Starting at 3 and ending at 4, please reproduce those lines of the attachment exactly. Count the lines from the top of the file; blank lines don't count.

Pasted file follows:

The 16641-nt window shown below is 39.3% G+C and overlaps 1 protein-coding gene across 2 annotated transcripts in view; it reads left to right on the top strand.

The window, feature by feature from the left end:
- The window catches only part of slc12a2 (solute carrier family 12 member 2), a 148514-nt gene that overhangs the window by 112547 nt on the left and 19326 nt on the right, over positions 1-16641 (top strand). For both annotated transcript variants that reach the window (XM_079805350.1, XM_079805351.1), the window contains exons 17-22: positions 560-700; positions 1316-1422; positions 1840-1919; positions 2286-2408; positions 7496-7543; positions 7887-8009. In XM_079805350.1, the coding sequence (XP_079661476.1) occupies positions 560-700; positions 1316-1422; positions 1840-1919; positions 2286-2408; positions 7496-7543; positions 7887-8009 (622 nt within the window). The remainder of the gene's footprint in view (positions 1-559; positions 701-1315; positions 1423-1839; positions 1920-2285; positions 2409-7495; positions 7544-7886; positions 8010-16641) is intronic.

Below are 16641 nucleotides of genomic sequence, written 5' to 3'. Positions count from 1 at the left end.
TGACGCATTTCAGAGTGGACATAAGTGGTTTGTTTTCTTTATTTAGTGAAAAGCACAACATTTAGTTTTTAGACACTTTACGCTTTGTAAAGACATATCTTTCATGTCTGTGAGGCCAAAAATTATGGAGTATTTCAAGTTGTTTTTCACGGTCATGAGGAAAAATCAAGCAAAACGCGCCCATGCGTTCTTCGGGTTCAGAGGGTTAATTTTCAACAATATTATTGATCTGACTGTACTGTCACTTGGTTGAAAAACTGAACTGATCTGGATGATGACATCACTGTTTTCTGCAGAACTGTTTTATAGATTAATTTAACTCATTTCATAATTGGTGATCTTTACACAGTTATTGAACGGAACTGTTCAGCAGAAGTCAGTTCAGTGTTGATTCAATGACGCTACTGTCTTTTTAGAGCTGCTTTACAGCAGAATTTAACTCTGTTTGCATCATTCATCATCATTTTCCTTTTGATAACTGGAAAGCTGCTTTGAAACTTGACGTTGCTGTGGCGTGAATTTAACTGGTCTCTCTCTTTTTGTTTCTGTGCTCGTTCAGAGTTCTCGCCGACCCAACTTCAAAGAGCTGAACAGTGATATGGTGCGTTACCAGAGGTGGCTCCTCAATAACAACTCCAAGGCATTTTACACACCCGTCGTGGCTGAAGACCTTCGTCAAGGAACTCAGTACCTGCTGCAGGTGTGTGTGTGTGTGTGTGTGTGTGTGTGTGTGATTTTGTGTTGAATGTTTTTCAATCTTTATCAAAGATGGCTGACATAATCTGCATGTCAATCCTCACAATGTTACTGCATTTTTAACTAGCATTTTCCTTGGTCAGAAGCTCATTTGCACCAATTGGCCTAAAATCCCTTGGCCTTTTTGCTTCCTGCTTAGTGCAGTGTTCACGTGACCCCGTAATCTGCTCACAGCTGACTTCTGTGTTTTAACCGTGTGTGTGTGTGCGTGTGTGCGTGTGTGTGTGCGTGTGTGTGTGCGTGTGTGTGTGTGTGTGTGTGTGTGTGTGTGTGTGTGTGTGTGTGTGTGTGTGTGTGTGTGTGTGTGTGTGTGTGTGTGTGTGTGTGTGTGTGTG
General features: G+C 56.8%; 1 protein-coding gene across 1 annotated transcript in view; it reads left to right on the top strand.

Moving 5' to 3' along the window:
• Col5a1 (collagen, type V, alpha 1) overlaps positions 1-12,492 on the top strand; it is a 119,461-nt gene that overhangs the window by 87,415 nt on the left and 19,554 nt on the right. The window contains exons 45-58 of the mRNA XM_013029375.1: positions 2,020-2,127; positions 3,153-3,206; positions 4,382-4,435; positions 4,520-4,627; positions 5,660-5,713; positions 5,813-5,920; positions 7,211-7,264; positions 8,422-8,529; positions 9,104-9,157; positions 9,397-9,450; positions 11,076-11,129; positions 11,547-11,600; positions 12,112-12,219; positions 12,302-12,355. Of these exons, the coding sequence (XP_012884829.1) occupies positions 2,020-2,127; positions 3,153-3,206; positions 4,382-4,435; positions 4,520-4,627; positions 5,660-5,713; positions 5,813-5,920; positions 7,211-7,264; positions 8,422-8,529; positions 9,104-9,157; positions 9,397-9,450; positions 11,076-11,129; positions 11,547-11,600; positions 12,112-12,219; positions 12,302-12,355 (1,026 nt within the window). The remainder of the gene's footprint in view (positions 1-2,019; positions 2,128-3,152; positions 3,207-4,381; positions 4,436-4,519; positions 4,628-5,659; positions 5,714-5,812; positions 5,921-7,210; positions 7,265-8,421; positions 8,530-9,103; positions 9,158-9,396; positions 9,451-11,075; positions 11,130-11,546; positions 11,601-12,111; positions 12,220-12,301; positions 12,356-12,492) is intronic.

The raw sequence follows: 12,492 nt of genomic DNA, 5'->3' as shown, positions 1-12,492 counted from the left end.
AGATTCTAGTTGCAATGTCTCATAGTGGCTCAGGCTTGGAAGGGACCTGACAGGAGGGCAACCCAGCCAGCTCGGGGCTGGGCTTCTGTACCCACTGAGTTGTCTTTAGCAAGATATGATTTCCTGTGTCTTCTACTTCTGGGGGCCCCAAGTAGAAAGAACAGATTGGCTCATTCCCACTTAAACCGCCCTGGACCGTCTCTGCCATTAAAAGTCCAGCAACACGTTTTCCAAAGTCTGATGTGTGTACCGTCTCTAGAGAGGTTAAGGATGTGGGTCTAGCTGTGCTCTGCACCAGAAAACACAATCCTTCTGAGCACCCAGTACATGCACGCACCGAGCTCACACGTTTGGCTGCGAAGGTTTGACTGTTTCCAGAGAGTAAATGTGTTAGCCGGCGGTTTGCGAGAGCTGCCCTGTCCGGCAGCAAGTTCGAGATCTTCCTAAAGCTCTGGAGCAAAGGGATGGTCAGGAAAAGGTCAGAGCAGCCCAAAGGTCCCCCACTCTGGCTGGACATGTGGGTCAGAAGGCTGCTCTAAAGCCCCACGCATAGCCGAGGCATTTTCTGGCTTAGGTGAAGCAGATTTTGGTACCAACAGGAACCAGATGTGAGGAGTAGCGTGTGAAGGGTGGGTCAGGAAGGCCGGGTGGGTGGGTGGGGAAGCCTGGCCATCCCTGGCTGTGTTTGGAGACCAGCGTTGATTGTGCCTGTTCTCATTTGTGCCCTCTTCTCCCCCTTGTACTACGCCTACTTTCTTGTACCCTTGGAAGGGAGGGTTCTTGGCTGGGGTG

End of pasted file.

- The window catches only part of slc12a2 (solute carrier family 12 member 2), a 148514-nt gene that overhangs the window by 112547 nt on the left and 19326 nt on the right, over positions 1-16641 (top strand). For both annotated transcript variants that reach the window (XM_079805350.1, XM_079805351.1), the window contains exons 17-22: positions 560-700; positions 1316-1422; positions 1840-1919; positions 2286-2408; positions 7496-7543; positions 7887-8009. In XM_079805350.1, the coding sequence (XP_079661476.1) occupies positions 560-700; positions 1316-1422; positions 1840-1919; positions 2286-2408; positions 7496-7543; positions 7887-8009 (622 nt within the window). The remainder of the gene's footprint in view (positions 1-559; positions 701-1315; positions 1423-1839; positions 1920-2285; positions 2409-7495; positions 7544-7886; positions 8010-16641) is intronic.

Below are 16641 nucleotides of genomic sequence, written 5' to 3'. Positions count from 1 at the left end.